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Ohms Law and Resistor Networks

This post describes how I use Python code to apply Ohms Law to a resistor network to help select optimum component values that don't exceed the operating limits of an IC.

In order to determine if the idea I had for controlling a LM317 regulator with a digital potentiometer was workable I had to determine that the limits of the MC4261 digipot would not be exceeded. In this case that means no more than 2.5mA flowing through the digipot resistor and a voltage drop across the resistor of no more than 5V (the supply voltage of the chip).

This meant applying Ohms law and calculating the voltage and current across individual resistors in the network. I tend to use mostly digital components so about the only time I apply Ohms law is to calculate the value of a current limiting resistor for LED circuits or the resistor values I need for a voltage divider. I needed to hit the books and refresh my memory so I could apply it correctly.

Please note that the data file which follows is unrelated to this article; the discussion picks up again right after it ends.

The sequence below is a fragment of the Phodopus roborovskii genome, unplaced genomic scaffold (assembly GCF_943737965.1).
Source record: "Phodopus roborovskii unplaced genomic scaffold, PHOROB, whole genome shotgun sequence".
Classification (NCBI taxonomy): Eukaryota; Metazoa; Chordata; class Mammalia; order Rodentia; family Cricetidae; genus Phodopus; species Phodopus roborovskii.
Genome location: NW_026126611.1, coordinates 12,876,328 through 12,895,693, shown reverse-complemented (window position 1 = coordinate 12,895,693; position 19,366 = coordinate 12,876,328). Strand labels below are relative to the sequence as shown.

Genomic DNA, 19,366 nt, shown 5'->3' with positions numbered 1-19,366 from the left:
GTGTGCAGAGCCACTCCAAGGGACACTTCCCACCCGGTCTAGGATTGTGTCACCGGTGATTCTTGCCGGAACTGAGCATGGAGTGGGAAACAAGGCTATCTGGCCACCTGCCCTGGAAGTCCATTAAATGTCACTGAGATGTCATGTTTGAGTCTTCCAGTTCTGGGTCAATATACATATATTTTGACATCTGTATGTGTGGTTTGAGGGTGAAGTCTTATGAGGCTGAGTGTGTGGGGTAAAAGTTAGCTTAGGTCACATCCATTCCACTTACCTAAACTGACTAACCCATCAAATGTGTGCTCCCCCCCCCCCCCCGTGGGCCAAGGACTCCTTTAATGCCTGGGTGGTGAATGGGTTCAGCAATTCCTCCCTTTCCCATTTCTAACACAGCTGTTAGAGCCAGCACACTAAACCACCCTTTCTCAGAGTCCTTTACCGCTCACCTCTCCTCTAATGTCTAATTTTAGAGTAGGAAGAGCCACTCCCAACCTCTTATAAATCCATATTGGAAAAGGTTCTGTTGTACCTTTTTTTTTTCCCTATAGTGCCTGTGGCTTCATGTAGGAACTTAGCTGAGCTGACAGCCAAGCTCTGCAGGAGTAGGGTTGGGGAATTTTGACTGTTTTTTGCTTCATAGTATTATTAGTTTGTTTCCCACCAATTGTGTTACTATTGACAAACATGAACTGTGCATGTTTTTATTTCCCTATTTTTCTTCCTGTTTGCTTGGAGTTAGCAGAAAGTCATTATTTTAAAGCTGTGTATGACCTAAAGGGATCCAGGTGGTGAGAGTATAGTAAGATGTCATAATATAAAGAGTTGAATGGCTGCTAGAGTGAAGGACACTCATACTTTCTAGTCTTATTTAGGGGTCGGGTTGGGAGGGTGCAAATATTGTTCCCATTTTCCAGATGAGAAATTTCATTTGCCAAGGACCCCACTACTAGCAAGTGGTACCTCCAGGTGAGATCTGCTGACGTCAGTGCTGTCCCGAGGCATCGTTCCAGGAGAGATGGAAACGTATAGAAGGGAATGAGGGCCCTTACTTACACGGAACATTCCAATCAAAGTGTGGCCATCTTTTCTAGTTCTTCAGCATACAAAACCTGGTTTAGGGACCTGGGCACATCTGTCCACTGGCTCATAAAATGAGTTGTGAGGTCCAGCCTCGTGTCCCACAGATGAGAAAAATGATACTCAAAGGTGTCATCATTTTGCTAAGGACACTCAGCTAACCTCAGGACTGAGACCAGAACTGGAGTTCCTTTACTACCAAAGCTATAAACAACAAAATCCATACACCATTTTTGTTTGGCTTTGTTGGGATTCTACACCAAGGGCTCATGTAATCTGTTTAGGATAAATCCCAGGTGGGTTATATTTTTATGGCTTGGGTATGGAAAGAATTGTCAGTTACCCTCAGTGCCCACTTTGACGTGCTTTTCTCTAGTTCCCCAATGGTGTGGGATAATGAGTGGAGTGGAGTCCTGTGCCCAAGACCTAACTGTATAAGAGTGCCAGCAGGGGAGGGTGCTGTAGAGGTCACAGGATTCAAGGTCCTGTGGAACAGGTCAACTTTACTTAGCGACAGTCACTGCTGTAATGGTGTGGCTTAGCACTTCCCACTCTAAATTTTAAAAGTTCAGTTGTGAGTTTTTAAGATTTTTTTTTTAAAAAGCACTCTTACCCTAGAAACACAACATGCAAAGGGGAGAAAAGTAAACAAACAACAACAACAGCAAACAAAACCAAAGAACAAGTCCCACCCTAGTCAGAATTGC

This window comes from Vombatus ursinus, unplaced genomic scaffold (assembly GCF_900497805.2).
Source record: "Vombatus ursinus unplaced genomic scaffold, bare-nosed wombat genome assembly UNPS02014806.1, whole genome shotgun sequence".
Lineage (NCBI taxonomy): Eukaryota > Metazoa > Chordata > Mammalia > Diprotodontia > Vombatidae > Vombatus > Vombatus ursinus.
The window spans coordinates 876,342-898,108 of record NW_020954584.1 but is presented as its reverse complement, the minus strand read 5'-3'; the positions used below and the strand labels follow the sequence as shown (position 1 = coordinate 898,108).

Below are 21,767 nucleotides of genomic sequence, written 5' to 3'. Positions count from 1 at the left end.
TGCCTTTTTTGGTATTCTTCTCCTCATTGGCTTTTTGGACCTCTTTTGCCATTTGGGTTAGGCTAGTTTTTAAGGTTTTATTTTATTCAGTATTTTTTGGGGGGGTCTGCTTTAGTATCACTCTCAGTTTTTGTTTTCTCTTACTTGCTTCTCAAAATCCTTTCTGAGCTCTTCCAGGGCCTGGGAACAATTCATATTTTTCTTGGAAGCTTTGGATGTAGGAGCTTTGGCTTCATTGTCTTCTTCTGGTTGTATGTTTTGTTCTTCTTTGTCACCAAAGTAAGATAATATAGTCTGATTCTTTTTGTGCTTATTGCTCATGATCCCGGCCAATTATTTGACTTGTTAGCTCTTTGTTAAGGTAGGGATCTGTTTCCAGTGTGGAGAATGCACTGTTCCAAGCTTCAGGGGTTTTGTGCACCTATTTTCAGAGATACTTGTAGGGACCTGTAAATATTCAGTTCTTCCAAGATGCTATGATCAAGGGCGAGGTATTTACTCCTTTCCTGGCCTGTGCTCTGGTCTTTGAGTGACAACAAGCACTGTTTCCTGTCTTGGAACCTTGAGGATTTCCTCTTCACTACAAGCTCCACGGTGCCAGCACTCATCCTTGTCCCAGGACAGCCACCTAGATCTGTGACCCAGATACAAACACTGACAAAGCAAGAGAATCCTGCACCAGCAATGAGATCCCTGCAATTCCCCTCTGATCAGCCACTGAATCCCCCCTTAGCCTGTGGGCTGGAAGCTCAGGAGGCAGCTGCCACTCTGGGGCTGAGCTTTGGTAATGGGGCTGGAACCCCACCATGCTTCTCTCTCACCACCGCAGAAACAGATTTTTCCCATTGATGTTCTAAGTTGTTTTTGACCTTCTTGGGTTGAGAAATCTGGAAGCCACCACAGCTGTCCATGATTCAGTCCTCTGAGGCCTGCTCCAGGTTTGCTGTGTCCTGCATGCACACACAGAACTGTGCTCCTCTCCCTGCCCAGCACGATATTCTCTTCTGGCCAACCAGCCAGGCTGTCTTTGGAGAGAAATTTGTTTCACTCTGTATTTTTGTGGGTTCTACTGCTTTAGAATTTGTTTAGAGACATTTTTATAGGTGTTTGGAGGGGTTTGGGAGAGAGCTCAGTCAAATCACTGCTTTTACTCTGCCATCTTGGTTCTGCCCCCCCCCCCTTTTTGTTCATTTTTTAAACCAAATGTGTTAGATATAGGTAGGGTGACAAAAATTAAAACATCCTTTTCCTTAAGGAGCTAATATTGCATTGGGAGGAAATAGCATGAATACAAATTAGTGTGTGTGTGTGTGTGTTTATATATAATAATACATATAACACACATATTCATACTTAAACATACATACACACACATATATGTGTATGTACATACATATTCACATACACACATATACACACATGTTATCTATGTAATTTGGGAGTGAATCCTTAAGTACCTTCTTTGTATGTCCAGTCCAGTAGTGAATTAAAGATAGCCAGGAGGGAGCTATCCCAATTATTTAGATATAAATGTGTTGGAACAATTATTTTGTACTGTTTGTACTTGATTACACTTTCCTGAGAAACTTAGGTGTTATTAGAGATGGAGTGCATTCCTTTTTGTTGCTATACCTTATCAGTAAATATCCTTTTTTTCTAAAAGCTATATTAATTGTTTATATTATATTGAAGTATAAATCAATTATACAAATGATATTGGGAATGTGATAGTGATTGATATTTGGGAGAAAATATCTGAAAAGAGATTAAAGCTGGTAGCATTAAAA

The first part of this post is a quick introduction to Ohms law and how to apply it to resistor networks - if you already know this you can skip to the bottom. Along with the descriptions I am also providing some useful Python functions to help you with the calculations involved so it might well be worth reading anyway.

Ohms Law

Ohm's Law describes the mathematical relationship between voltage, current and resistance in a circuit. The most common representation is the triangle shown below.

Ohms Law

If you cover the value you want to calculate you are left with the two values you need to have to determine it as well as the formula you need to apply. So to calculate volts for example you need to multiply the resistance (R) and current (I).